Belfast Telegraph

More fool me for thinking that women taking reins of political power would actually change things for the better

Arlene Foster
Arlene Foster
Michelle O'Neill
Naomi Long
Theresa May

By Lindy McDowell

Have women let the side down in Northern Ireland? Women politicians, I mean. Some years ago, when women in local politics were a rarity (and we still have some way to go) I wrote articles bemoaning this dearth and arguing for a more balanced gender representation at the polls.

I didn't think women politicians would necessarily be better than their male counterparts.

But I did think they'd bring something a bit different to the party. Or, in this case, parties.

More common sense. A more grounded feel for what used to be called the bread and butter issues.

Yes, women also understood the importance of flags and emblems (who here doesn't?), but back then I also truly - naively - believed, more female representatives would inject a bit of down-to-earth realism, compassion even, into local politics.

And just look at how well that has panned out, sisters.

At no time in the history of this place have more women held more power.

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Yet Stormont is currently in abeyance, the Assembly is unassembled and nobody's speaking.

Michelle isn't speaking to Arlene who isn't speaking to Naomi who has no time for Theresa who sent us Karen who appears to think the best way to deal with all this is just sit back and let it fester.

Meanwhile, Mary Lou in Dublin is on her high horse about Brexit, yet won't dispatch to Westminster the Sinn Fein MPs who could actually make a difference.

Which might be a pointer as to how much she/they really care.

It's inaction and impasse all round. Sitting back and gurning. But not actually doing anything about any of it.

This week, the only flutter of movement on Stormont's cardiac monitor was another downward blip.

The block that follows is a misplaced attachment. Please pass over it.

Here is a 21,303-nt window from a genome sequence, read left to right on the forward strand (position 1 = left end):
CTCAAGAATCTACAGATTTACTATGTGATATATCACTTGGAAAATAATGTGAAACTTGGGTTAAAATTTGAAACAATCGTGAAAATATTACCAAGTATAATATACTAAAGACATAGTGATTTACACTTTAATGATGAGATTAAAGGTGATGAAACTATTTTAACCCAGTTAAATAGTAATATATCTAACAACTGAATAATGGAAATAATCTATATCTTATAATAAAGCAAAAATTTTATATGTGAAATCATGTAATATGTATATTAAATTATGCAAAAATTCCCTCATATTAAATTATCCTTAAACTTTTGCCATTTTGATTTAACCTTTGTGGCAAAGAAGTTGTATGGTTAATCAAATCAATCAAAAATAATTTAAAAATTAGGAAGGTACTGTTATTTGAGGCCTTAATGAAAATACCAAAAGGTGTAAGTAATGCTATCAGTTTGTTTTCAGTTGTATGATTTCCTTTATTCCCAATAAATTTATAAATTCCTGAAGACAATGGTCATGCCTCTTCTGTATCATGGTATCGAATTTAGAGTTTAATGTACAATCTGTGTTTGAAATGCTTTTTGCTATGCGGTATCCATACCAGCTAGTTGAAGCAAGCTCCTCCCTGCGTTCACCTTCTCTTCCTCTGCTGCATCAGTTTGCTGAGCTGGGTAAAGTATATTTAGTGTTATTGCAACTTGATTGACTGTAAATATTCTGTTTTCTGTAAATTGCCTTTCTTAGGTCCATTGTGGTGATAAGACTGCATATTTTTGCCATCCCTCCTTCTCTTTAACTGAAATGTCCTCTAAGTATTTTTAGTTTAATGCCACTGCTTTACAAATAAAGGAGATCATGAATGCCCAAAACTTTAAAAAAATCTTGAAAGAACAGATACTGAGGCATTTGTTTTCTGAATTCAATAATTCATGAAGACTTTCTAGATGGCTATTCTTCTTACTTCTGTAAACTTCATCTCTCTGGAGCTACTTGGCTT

Citing the absence of the Assembly as a contributory factor in his decision, Steven Agnew announced he will be stepping down as leader of the Green Party in Northern Ireland. He will remain as an MLA, though.

While Steven is honest enough to point out that, with two young children, his own priorities may have changed, he describes how he is also all too well aware of public disgust over what he calls the Stormont "betrayal".

He recounts how when he would go into his local - Fealty's in Bangor - people used to say to him: "What are you having to drink, Steven?"

Now it's more likely to be: "Are you still getting paid?"

They say it with a smile, he notes. I imagine Mr Agnew is clever enough to know that behind his back the smiling is more likely to be sneering. Sneering, not at him personally perhaps, but at a local political system that has entirely betrayed us all.

He adds: "I am angry that we have two parties that are putting their needs as parties ahead of the needs of the people of Northern Ireland.

"I don't think anyone could say this period of suspension... is good for Northern Ireland."

And there you have a politician who speaks for us all.

That said, it's unlikely we'll have a Green First Minister any time soon. Come election-time, most voters here are likely to plump, as they always do, for one of the Big Two.

Which is what the Big Two count on. It's what's made them arrogant. It's what's made them complacent. Why should they even bother to make the effort to get along with each other? Stalemate, stand-off, stubbornness, suits them just fine.

We can't blame female politicians entirely for this state of affairs.

I just would have thought female political leaders might have done more to tackle it.

And I suppose it's sexist of me to admit I once really truly believed that more women in politics would have shaken things up - in a positive way.

That they would have been more focused on the everyday needs of those who'd voted for them. Less on the flags and emblems stuff, more concerned about hospitals, schools, workers' pay packets...

As it turns out... more fool me.

Belfast Telegraph


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